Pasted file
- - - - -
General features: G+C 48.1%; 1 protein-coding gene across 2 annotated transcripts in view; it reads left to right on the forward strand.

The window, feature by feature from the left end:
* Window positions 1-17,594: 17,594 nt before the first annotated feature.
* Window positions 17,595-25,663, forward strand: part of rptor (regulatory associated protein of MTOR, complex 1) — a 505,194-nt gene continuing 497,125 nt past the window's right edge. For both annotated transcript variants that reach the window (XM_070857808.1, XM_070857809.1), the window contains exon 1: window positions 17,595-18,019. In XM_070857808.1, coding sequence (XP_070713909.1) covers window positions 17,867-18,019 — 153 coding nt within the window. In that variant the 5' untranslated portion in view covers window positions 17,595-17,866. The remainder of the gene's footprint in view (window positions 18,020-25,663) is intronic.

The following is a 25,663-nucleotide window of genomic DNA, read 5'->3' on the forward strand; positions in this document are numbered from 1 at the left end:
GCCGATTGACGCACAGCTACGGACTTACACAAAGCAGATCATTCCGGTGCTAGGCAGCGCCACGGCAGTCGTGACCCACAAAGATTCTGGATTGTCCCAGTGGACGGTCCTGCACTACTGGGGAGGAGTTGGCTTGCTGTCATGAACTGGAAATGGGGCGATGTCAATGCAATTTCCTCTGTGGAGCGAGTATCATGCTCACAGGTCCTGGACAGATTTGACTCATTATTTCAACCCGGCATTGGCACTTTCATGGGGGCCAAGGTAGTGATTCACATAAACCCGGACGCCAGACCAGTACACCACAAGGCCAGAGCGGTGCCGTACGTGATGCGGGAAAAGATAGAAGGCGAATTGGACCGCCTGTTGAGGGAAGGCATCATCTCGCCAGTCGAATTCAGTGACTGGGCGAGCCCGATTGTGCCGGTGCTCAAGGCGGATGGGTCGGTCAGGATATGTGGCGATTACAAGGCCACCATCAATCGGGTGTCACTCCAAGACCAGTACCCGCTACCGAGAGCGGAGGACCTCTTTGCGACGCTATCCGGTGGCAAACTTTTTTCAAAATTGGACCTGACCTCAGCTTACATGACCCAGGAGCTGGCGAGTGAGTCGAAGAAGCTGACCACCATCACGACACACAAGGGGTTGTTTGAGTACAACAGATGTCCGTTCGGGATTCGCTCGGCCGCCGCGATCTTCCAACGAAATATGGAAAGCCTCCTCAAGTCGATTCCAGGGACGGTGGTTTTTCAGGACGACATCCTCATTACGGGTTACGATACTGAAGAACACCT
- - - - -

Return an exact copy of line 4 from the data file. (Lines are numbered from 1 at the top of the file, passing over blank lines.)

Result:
* Window positions 17,595-25,663, forward strand: part of rptor (regulatory associated protein of MTOR, complex 1) — a 505,194-nt gene continuing 497,125 nt past the window's right edge. For both annotated transcript variants that reach the window (XM_070857808.1, XM_070857809.1), the window contains exon 1: window positions 17,595-18,019. In XM_070857808.1, coding sequence (XP_070713909.1) covers window positions 17,867-18,019 — 153 coding nt within the window. In that variant the 5' untranslated portion in view covers window positions 17,595-17,866. The remainder of the gene's footprint in view (window positions 18,020-25,663) is intronic.